If you must work on a project completely alone with a Muslim colleague of the opposite sex, ask if they would like to keep the door open or rearrange the seating. Where relevant include your other team members. This should not be a hindrance to getting work done, and these simple concessions may even increase your mutual comfort level and lead to higher quality interactions.
Indeed each of us has our own comfort zones and concept of personal space. The awkwardness felt by Muslim employees in these circumstances would be akin to overhearing a distasteful joke or feeling uncomfortable by a colleague who pats your back and whose hand lingers a bit too long.
Outside of our immediate workplace, these lessons regarding respecting private space are of increasing importance in a globalized economy where you may find yourself traveling on business to Malaysia, Dubai or other predominantly Muslim locations. If not in the office setting itself, these concepts may save you from some social faux pas at the very least.
From a talent management standpoint it should be noted that because of the tendency to avoid mixed gender interaction, behaviors by female Muslim employees to keep their distance with male employees may lead them to be written off as lacking enough assertiveness for promotion. Many Muslim women have a high level of education (as is encouraged in the Quran) and in the correct environment can contribute very effectively. Consider allowing employees to work on solo projects or assign mentors of the same sex. This may vary based on an individual’s personality and should be gauged accordingly.
Practicing Muslims will do their best to avoid gossiping or backbiting. The precept from childhood, “if you don’t have anything nice to say, don’t say anything at all,” fits well in this context.
Remember that Muslims believe every word they say will be brought to bear before them one day. In the case of gossiping, it is seen as detracting from a person’s honor which will have to be repaid in the hereafter, and what’s worse, from your own store of good deeds! So you can see why a Muslim would not want to take part in this.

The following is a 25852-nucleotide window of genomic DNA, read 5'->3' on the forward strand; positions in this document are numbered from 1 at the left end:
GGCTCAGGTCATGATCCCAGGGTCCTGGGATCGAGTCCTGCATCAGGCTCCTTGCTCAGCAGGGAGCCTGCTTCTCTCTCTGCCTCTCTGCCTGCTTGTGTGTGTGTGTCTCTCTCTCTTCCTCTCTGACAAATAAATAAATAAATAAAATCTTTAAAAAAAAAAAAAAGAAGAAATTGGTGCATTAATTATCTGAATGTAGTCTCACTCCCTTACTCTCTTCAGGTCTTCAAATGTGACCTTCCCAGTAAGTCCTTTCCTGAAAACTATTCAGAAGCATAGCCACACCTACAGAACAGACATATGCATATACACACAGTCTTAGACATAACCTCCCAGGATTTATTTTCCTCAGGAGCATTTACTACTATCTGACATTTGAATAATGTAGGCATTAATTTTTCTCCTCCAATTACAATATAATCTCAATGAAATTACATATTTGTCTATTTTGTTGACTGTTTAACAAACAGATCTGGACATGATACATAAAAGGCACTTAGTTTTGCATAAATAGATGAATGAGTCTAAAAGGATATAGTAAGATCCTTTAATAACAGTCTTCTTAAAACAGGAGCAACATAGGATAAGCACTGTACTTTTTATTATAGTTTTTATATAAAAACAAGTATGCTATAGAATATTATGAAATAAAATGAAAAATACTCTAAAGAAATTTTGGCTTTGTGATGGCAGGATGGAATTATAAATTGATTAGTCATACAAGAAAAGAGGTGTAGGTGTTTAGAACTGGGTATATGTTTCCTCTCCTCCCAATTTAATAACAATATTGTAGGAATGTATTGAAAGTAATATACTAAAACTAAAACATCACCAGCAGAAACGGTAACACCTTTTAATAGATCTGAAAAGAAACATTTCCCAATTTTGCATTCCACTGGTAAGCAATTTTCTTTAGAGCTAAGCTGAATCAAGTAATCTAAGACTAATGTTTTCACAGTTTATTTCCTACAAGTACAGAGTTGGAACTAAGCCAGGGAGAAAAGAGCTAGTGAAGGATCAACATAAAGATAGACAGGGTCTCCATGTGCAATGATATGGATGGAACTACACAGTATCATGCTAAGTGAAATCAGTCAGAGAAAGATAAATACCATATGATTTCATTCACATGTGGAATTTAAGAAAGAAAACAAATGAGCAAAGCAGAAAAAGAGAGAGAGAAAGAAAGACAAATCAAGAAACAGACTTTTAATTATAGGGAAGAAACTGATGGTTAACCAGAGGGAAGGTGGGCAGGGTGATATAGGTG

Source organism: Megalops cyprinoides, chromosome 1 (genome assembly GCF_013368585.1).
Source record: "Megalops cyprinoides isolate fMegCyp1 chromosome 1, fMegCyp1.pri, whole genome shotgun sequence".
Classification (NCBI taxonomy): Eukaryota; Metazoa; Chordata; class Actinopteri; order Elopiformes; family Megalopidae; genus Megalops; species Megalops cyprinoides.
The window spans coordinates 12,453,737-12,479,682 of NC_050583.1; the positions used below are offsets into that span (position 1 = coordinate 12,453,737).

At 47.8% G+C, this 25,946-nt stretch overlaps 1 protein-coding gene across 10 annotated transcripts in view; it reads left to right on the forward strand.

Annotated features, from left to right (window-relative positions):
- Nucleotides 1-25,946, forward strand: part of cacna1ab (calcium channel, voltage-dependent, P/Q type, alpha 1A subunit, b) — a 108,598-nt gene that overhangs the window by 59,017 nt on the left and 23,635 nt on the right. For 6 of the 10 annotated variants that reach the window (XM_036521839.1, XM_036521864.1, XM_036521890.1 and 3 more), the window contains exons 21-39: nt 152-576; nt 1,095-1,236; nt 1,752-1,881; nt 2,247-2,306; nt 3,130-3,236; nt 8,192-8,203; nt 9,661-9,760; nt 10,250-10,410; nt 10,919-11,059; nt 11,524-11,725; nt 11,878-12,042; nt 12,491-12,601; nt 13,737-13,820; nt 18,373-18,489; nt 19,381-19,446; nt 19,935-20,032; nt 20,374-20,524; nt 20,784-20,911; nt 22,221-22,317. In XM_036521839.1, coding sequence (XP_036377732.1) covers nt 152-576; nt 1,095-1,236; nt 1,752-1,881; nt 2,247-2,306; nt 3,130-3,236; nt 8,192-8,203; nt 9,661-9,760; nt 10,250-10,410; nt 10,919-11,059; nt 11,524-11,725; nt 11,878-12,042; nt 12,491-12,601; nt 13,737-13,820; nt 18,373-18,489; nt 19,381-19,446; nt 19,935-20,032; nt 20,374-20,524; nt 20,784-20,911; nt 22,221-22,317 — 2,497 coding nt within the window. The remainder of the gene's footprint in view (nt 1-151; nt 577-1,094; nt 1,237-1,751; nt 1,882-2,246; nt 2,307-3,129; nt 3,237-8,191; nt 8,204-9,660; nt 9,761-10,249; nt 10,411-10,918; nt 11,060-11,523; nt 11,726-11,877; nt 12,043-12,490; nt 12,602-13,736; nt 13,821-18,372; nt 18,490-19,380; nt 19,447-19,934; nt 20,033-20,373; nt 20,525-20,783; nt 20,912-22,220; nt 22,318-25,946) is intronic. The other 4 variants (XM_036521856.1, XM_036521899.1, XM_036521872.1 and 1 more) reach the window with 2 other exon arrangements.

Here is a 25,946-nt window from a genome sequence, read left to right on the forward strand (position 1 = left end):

In the workplace you may have come across Muslim employees who seem to keep to themselves or do not linger too long at the water cooler. While individual personality may be a factor as well, you are likely to find that at the root of this behavior is a desire to avoid gossip. In this same vein, you may also observe an unwillingness to deliver negative remarks about colleagues during a performance review.
How can we include our Muslim colleagues? In cases where a clear assessment is needed about the work of others, frame the discussion as an objective, business-only (nothing personal) issue. When it comes to including Muslims in lunchtime discussions, lean away from talking specifically about one person and talk generally about office issues (i.e. this guy in accounting drives me up the wall vs. Mike from accounting is an idiot).
Your Muslim colleagues would be happy to join the lunchroom chatter, they just would prefer not to spend their good deeds in the process. There are plenty of topics which are fair game such as sharing stories about your kids, weekend plans, griping together about the noisy office construction, etc.
You may have noticed your female Muslim employees dress in various styles: from wearing the hijab (headscarf), to long sleeved clothing, to following the trends of non-Muslim employees. These differences in clothing have more to do with culture and personal preference than religion. In truth, a practicing Muslim woman should comply with the hijab and dress modestly.
“And say to the faithful women to lower their gazes, and to guard their private parts, and not to display their beauty except what is apparent of it, and to extend their head coverings to cover their bosoms”, (Quran, Surat Al Noor 24:31)